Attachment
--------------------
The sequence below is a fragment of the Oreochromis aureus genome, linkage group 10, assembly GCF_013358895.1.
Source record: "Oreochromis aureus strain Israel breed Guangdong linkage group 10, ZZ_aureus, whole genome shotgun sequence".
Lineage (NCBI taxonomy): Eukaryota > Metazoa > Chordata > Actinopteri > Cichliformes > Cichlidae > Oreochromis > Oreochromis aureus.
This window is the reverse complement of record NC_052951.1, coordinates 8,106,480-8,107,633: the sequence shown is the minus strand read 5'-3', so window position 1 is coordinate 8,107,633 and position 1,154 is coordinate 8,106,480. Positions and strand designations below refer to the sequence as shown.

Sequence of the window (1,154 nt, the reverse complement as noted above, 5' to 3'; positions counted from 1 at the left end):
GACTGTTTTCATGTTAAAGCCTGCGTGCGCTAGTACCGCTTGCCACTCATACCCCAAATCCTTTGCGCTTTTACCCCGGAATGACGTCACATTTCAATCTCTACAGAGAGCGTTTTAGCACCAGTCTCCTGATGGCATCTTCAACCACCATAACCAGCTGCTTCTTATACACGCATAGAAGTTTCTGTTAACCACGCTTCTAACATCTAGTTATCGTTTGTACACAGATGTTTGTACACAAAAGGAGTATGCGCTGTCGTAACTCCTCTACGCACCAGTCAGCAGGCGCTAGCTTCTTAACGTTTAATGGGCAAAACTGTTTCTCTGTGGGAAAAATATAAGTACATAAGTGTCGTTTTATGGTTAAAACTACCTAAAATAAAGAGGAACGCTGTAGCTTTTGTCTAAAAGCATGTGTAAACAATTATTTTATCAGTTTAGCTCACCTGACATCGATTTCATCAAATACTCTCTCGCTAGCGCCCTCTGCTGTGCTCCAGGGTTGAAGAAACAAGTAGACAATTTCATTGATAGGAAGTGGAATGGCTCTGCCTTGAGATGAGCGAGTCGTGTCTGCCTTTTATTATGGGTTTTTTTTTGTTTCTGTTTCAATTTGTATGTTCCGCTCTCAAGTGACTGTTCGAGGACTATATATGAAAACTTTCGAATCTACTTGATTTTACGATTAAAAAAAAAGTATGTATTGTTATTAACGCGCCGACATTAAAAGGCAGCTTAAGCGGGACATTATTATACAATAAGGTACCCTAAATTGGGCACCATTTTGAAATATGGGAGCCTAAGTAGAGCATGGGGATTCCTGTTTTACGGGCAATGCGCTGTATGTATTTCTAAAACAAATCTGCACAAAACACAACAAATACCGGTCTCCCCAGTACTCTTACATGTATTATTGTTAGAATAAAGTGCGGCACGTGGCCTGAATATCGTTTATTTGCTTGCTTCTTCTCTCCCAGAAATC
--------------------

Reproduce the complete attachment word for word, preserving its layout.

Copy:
The sequence below is a fragment of the Oreochromis aureus genome, linkage group 10, assembly GCF_013358895.1.
Source record: "Oreochromis aureus strain Israel breed Guangdong linkage group 10, ZZ_aureus, whole genome shotgun sequence".
Lineage (NCBI taxonomy): Eukaryota > Metazoa > Chordata > Actinopteri > Cichliformes > Cichlidae > Oreochromis > Oreochromis aureus.
This window is the reverse complement of record NC_052951.1, coordinates 8,106,480-8,107,633: the sequence shown is the minus strand read 5'-3', so window position 1 is coordinate 8,107,633 and position 1,154 is coordinate 8,106,480. Positions and strand designations below refer to the sequence as shown.

Sequence of the window (1,154 nt, the reverse complement as noted above, 5' to 3'; positions counted from 1 at the left end):
GACTGTTTTCATGTTAAAGCCTGCGTGCGCTAGTACCGCTTGCCACTCATACCCCAAATCCTTTGCGCTTTTACCCCGGAATGACGTCACATTTCAATCTCTACAGAGAGCGTTTTAGCACCAGTCTCCTGATGGCATCTTCAACCACCATAACCAGCTGCTTCTTATACACGCATAGAAGTTTCTGTTAACCACGCTTCTAACATCTAGTTATCGTTTGTACACAGATGTTTGTACACAAAAGGAGTATGCGCTGTCGTAACTCCTCTACGCACCAGTCAGCAGGCGCTAGCTTCTTAACGTTTAATGGGCAAAACTGTTTCTCTGTGGGAAAAATATAAGTACATAAGTGTCGTTTTATGGTTAAAACTACCTAAAATAAAGAGGAACGCTGTAGCTTTTGTCTAAAAGCATGTGTAAACAATTATTTTATCAGTTTAGCTCACCTGACATCGATTTCATCAAATACTCTCTCGCTAGCGCCCTCTGCTGTGCTCCAGGGTTGAAGAAACAAGTAGACAATTTCATTGATAGGAAGTGGAATGGCTCTGCCTTGAGATGAGCGAGTCGTGTCTGCCTTTTATTATGGGTTTTTTTTTGTTTCTGTTTCAATTTGTATGTTCCGCTCTCAAGTGACTGTTCGAGGACTATATATGAAAACTTTCGAATCTACTTGATTTTACGATTAAAAAAAAAGTATGTATTGTTATTAACGCGCCGACATTAAAAGGCAGCTTAAGCGGGACATTATTATACAATAAGGTACCCTAAATTGGGCACCATTTTGAAATATGGGAGCCTAAGTAGAGCATGGGGATTCCTGTTTTACGGGCAATGCGCTGTATGTATTTCTAAAACAAATCTGCACAAAACACAACAAATACCGGTCTCCCCAGTACTCTTACATGTATTATTGTTAGAATAAAGTGCGGCACGTGGCCTGAATATCGTTTATTTGCTTGCTTCTTCTCTCCCAGAAATC